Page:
Business rating: 1 star
Star cast: Paul Bettany, Cam Gigandet, Maggie Q.
What’s Good: The visual effects; the concept of the post-apocalyptic world.
What’s Bad: The average performances; the conventional and unimpressive script.
Verdict: Priest makes for dull viewing. It will fare poorly at the Indian box-office.
Loo break: Around mid-time, when you are tired of the predictability of the story.
Watch or Not?: Watch Priest at your own risk.
Screen Gems’ Priest is the story of a rebel priest’s quest to save a young girl from murderous vampires in spite of church rules to the contrary.
‘Priest’ is based in a post-apocalyptic world where humans are terrified by vampires. A Big Brother-like Church, the seat of all authority, decimates and contains the vampires by training a group of priests as specialist vampire killers. After the vampire menace is brought under control, the group of warrior priests is disbanded; and the priests are forced to do menial jobs.
One such warrior (Paul Bettany) is forced back into action after his niece, Lucy (Lily Collins), is kidnapped by vampires. Defying the Church’s decree, Priest goes out into the wastelands in search of his niece. He is joined in this crusade by his niece’s boyfriend, Hicks (Cam Gigandet), a sharpshooter sheriff from the wasteland. Soon, the Church learns of Priest’s misdemeanour and sends the Priestess (Maggie Q) and a band of priests to capture him.
The Priest’s quest leads him to unlikely vampire hives where he executes vampires with panache. Hicks, too, learns the ropes of vampire-killing. Soon, the Priestess also joins them as she abandons the church.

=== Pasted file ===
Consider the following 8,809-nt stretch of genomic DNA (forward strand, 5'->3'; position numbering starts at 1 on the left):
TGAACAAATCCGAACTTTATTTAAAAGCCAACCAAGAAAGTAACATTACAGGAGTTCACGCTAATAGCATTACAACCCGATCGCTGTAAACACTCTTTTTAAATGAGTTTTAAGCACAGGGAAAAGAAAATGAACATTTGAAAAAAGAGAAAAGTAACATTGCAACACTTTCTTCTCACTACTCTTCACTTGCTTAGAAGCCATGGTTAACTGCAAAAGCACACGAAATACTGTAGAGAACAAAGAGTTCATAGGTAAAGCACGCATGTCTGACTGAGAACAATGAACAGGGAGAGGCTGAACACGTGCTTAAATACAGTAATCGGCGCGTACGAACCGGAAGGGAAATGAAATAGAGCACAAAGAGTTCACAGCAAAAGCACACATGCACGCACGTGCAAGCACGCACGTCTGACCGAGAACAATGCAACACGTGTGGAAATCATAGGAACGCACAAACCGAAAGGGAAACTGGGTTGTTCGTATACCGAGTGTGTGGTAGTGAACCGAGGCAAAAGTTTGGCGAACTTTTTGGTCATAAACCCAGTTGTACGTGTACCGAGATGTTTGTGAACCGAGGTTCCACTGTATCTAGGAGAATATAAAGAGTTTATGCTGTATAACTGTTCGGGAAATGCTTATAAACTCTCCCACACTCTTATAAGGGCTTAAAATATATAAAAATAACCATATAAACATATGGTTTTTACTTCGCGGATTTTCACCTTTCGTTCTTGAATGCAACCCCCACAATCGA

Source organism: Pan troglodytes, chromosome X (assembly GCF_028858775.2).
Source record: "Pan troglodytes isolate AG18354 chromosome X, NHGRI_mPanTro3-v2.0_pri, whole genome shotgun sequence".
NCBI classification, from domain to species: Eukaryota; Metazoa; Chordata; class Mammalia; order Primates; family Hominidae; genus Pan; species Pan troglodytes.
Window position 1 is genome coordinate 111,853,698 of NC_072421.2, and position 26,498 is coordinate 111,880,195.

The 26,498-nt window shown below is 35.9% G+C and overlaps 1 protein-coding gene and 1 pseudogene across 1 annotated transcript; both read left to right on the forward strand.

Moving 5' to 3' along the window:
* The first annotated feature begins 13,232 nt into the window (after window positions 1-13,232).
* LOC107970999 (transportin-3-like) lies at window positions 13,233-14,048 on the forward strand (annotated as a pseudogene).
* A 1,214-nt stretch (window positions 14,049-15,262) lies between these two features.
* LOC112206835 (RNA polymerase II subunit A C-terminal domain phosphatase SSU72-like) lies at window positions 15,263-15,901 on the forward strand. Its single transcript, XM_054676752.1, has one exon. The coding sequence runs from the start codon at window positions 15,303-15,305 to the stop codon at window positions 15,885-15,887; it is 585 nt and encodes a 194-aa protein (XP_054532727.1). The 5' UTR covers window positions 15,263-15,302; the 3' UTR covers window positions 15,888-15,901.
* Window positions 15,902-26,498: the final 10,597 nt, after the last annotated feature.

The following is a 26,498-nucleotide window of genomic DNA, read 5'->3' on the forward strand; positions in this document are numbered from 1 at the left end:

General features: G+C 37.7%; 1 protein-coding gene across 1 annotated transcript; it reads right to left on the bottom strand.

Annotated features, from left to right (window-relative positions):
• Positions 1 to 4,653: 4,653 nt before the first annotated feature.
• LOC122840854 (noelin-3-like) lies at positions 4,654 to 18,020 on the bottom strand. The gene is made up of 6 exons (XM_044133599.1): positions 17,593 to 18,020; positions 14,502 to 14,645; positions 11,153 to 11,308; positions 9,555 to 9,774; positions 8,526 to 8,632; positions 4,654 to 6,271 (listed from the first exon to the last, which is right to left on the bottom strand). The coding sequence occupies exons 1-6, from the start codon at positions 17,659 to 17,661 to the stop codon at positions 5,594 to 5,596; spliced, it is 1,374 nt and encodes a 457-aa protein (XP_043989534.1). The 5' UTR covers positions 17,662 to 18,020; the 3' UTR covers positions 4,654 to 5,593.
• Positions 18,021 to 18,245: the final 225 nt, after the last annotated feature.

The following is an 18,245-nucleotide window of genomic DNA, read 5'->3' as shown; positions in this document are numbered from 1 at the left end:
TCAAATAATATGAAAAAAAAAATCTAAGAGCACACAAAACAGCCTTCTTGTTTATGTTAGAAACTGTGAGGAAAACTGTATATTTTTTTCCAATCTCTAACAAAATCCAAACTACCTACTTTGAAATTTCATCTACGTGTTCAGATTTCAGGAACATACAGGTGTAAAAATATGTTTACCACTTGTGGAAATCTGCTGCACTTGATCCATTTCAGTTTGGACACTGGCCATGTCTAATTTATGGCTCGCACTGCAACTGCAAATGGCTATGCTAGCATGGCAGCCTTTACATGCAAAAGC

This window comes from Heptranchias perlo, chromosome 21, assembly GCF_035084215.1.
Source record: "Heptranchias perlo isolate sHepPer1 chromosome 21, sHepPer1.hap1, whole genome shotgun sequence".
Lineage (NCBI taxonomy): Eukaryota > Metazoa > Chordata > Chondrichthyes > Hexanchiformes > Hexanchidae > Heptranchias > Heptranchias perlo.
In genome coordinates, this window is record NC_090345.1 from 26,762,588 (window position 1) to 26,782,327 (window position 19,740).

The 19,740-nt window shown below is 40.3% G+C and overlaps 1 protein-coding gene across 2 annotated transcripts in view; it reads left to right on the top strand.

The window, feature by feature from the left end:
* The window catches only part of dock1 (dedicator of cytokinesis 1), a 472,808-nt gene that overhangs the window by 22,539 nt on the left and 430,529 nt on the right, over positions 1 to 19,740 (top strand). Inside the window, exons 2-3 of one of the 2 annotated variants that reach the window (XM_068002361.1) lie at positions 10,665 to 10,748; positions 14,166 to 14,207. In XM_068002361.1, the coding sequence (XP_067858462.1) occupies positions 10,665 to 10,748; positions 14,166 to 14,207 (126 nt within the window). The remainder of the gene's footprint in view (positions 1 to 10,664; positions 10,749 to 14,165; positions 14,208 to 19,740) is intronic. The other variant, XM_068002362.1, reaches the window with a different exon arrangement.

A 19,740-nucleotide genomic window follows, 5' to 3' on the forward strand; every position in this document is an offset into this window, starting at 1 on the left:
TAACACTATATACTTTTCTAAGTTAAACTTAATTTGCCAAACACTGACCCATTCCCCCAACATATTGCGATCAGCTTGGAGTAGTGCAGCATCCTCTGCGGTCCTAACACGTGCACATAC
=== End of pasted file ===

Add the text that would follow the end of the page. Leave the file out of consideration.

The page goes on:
After a couple of other priests, sent to locate him, are mysteriously killed, Priest realises that he is fighting against something big. Where does the quest lead him? Is he able to save the niece? The rest of the film answers these questions.
Priest Review – Script Analysis
Cory Goodman’s script, based on the graphic novel series, ‘Priest’, by Min-Woo Hyung, has nothing novel to offer. The basic idea of the film (vampires versus priests in a post-apocalyptic setting) is appealing but the script fails to sustain the viewers’ interest. An attempt seems to have been made to selectively choose elements from different vampire/sci-fi films and put them together. The fact that the priests live in a post-apocalyptic world, yet drive high-tech super bikes, is too weird to believe. Also, the computer-generated vampires in the film are not human-like (as is usual in most vampire flicks) but animal-like and ugly.
Moreover, Priest’s quest is anything but heroic or momentous. His camaraderie with the niece’s boyfriend seems forced as does his relationship with the Priestess. To top it all, the action sequences, though executed well, fail to excite the audience. The climactic confrontation between the protagonist and the antagonist is disappointing.
Priest Review – Performances & Direction
Paul Bettany does an average job as Priest. Cam Gigandet, Maggie Q and Lily Collins support well. Karl Urban (as Black Hat, the antagonist) has hardly anything to do, besides look menacing.
Scott Stewart’s direction is nothing to write home about. His excessive focus on the visual effects (which are his area of expertise) does not make the film any better. His neglect of the script and the narrative definitely pull the film down. Christopher Young’s background score goes with the mood of the film. Don Burgess’ cinematography is good, though certain frames could have been lit more brightly. Editing, by Lisa Zeno Churgin and Rebecca Weigold, is okay. Visual effects are good.
Priest Review – Verdict
On the whole, Priest disappoints. The film will not make much of a mark at the Indian box-office.